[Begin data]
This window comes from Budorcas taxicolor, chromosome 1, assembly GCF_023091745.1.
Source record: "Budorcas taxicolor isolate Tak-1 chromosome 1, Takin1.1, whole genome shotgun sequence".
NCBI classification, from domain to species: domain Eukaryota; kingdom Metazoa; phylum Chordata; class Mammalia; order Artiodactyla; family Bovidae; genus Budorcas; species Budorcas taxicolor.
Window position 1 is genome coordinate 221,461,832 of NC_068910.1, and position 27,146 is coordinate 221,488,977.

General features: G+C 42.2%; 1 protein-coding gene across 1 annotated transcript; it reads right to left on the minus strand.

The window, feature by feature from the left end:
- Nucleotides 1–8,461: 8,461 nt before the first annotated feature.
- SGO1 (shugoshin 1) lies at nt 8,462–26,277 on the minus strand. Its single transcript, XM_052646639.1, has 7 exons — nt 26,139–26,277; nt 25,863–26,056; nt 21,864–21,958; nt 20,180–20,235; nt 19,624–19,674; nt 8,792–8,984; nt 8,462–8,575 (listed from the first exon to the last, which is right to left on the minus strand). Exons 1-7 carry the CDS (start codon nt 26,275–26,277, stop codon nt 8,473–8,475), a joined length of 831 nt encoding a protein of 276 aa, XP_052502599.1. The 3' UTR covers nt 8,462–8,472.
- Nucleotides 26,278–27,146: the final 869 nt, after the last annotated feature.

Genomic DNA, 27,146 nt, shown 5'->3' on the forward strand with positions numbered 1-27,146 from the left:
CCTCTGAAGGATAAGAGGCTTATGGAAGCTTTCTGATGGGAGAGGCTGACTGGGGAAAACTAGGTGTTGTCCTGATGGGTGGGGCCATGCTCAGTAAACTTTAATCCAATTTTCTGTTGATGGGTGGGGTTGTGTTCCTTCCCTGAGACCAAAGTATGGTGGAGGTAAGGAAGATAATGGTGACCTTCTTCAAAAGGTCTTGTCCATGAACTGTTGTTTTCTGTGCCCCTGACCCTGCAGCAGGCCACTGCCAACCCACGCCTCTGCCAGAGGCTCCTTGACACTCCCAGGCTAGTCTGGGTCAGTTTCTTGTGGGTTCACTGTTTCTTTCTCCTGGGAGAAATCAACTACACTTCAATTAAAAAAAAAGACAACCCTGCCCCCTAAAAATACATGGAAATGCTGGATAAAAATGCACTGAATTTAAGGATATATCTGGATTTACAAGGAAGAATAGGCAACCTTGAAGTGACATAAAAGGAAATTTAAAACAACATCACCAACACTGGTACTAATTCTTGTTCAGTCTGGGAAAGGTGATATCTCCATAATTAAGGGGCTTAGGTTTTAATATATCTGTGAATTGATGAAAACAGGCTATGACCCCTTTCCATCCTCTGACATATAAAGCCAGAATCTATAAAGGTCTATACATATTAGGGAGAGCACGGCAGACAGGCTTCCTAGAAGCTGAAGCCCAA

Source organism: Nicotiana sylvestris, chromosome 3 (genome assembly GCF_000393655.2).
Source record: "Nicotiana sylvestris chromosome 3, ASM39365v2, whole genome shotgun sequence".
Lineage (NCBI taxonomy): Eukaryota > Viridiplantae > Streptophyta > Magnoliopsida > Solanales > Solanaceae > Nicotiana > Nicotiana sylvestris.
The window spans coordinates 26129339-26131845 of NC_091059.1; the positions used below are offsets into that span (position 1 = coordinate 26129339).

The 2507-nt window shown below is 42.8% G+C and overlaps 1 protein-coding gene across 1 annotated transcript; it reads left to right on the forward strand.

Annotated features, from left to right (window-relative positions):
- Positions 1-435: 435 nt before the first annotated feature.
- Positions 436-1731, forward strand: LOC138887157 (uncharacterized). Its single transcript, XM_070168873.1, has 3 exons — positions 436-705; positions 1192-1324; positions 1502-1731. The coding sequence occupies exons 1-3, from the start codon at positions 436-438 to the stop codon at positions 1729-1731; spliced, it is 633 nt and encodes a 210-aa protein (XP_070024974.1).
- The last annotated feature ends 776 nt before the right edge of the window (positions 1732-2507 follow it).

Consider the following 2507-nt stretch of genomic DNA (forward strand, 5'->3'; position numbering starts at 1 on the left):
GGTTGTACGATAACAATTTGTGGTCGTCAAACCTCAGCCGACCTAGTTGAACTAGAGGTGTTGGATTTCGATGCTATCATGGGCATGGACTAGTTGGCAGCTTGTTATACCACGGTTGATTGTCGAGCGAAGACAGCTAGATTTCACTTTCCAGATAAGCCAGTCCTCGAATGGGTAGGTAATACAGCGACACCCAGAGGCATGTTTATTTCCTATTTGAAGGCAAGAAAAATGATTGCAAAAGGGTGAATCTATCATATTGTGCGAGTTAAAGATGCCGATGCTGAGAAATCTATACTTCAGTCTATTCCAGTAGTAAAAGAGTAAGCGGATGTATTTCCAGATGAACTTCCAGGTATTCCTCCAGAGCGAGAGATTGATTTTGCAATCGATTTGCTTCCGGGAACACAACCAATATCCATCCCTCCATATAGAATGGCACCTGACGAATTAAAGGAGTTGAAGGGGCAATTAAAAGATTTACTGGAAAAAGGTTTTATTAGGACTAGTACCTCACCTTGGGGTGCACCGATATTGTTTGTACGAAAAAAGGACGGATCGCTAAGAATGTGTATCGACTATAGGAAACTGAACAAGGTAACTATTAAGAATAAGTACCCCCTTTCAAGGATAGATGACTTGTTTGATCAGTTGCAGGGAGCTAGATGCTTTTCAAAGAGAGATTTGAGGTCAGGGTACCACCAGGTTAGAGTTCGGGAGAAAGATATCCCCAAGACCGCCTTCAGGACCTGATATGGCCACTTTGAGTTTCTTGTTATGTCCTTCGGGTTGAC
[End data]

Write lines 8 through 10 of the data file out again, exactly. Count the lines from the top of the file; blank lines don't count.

- SGO1 (shugoshin 1) lies at nt 8,462–26,277 on the minus strand. Its single transcript, XM_052646639.1, has 7 exons — nt 26,139–26,277; nt 25,863–26,056; nt 21,864–21,958; nt 20,180–20,235; nt 19,624–19,674; nt 8,792–8,984; nt 8,462–8,575 (listed from the first exon to the last, which is right to left on the minus strand). Exons 1-7 carry the CDS (start codon nt 26,275–26,277, stop codon nt 8,473–8,475), a joined length of 831 nt encoding a protein of 276 aa, XP_052502599.1. The 3' UTR covers nt 8,462–8,472.
- Nucleotides 26,278–27,146: the final 869 nt, after the last annotated feature.

Genomic DNA, 27,146 nt, shown 5'->3' on the forward strand with positions numbered 1-27,146 from the left: